For the advanced cyclist, big mountain views and a distance of 45 miles await on the Badger Road Loop. This one also begins at the duck pond at Gypsy Hill Park but ventures northwest toward the Alleghany Mountains. Nice climbs equal nice descents, so the effort of this counter clockwise figure eight is absolutely worth the payoff. 

Prep, Eat, Sleep

Black Dog Bikes is your go-to for cycling equipment and repairs, not to mention tips for these routes and others!

Carb up for the day with a nutritious breakfast. We suggested Cranberry’s Grocery & Eatery, which also has a nice selection of easy-to-carry snacks for the road. Farmhouse Kitchen & Wares, Newtown Bakery and Nu-Beginning Farm Store are also worth a glance for breakfast.

After your grand excursion, toast the effort, the views, and the new memories at one of our downtown breweries. There are four to choose from. We have faith that you can experience them all.

Rest well before and after your grand adventures. Find your perfect place to stay.


> Find more great rides in the area by checking out Bike the Valley.

> See part one of this series: An Alternative Spring Break: Five Awesome Hikes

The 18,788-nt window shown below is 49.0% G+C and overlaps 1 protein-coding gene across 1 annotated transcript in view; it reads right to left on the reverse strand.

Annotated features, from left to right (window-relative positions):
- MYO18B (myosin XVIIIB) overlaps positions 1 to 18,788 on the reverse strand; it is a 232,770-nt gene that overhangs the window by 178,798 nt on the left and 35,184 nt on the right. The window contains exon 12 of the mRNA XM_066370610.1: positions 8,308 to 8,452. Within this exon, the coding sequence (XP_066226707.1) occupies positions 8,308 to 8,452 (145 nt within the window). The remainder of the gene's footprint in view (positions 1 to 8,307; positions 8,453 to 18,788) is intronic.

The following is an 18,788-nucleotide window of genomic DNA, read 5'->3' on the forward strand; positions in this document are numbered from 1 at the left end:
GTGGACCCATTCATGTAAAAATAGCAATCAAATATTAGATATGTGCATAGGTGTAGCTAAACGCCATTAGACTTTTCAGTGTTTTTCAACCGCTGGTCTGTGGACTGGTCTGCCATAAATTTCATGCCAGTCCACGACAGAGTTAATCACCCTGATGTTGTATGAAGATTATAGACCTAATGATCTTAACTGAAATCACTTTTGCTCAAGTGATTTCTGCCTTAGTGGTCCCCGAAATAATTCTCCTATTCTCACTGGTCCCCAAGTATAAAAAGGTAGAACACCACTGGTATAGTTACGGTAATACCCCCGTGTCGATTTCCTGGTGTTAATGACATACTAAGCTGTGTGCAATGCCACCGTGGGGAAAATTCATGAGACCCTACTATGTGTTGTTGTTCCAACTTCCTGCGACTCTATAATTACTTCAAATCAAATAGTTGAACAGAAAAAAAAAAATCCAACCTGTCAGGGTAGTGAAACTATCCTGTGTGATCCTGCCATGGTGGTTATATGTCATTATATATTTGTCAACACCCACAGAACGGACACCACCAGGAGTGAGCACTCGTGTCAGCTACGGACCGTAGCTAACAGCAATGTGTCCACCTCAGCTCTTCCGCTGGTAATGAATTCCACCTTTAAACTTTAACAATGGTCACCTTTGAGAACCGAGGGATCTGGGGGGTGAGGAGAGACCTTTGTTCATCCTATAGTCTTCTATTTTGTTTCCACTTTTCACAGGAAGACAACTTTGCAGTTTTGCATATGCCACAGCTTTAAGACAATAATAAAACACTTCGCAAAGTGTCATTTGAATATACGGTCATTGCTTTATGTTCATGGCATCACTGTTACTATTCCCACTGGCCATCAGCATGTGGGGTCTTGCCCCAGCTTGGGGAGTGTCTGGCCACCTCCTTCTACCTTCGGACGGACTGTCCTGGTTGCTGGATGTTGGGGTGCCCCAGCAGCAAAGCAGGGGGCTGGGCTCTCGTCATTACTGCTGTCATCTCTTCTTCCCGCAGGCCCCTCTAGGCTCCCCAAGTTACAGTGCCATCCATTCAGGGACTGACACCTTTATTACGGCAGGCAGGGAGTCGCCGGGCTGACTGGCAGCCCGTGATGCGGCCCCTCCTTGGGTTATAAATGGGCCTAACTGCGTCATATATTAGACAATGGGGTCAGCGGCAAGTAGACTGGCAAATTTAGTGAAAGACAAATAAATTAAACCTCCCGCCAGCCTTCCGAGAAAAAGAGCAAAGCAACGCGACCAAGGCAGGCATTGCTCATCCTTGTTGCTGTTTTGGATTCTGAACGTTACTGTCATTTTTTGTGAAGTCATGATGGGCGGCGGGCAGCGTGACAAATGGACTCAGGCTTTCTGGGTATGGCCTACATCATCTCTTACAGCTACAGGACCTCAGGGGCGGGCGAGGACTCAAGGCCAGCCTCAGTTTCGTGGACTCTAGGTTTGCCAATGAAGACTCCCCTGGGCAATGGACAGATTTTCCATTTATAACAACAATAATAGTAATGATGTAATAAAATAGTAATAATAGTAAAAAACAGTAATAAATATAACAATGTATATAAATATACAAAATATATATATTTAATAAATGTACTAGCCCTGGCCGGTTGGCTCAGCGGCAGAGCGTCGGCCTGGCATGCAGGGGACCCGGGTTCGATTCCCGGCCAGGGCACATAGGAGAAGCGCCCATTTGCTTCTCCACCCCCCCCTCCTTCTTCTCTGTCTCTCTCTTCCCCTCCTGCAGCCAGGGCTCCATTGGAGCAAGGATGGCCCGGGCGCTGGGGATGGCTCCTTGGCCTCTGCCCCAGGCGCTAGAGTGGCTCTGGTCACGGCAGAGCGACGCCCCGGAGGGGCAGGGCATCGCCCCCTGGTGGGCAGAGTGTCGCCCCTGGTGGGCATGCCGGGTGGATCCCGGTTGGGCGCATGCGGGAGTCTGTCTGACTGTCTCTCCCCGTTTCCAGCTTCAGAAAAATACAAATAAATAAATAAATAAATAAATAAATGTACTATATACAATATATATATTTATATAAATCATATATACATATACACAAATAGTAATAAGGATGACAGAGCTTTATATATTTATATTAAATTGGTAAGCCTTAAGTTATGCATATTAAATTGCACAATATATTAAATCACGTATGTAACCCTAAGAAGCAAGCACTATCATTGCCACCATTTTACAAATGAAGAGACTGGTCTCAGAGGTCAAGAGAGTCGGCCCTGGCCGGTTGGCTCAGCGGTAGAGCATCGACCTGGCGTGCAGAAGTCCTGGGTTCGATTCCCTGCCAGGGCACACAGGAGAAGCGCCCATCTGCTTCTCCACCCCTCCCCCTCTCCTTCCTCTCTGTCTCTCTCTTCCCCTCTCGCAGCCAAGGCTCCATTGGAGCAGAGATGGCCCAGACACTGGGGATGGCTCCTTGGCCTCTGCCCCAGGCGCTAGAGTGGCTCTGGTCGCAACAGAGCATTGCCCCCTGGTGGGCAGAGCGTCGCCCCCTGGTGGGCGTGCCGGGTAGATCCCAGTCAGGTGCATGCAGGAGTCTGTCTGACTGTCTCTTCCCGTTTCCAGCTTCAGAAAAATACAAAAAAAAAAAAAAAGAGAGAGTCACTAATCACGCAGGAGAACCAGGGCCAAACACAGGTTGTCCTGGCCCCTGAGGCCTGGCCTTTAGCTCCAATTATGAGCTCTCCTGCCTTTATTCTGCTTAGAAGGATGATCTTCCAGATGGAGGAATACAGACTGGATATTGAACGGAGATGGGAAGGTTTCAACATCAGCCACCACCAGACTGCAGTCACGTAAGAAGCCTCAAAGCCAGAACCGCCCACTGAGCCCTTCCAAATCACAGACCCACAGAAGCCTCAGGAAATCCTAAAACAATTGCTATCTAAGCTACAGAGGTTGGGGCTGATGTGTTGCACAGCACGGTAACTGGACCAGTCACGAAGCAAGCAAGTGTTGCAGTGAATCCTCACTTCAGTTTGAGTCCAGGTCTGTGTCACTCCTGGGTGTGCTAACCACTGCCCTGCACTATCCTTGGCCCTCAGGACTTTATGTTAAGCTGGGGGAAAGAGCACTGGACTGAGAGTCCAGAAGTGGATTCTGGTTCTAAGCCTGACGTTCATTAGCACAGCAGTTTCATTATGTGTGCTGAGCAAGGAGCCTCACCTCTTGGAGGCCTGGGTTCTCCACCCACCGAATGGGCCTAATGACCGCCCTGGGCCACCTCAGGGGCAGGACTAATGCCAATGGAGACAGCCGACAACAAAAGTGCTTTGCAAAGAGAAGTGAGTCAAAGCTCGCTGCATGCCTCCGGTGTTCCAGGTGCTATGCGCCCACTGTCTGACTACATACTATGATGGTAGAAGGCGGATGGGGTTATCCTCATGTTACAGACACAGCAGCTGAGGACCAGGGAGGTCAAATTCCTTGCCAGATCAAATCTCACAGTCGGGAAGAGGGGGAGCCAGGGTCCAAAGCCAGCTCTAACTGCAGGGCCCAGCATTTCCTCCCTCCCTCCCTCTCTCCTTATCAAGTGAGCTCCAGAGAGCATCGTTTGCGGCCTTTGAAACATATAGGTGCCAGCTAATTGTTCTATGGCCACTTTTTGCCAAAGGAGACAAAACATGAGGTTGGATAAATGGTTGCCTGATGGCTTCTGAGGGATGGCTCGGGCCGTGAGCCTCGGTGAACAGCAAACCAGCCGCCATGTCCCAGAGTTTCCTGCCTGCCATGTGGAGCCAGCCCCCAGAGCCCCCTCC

Think You Could Bike the Entire Shenandoah Valley Wine Trail?

OxEye Vineyard Tasting Room in Downtown Staunton
Ox-Eye Vineyards Tasting Room in Downtown Staunton

Imagine riding your bike on quiet country roads with views of forested hills on one side and rolling, pastoral fields on the other. Add refined vineyards and quaint B&Bs. Sound like an expensive trip to Bordeaux, Tuscany, or even the Napa Valley? Nope, it’s right here in the eastern United States. That’s right, two-wheeled adventure at its best can be found locally along the Shenandoah Valley Wine Trail. Riding the SVWT—like any great bike tour—doesn’t require a particular agenda or pace. Instead, savor the small things and soak up the experiences along the way.

The trail travels approximately 200 miles (though that varies, depending on how many detours you take), through 19 different vineyards. The Veramar Vineyard in Berryville, Va., forms the northern end while Blue Ridge Vineyard in Eagle Rock, Va., anchors the southern end. Although this tour could easily be done in a long weekend, it is best to give yourself some time to truly take in all of what the Shenandoah Valley has to offer. The SVWT lends itself to a casual 5-7 day ride at a leisurely pace.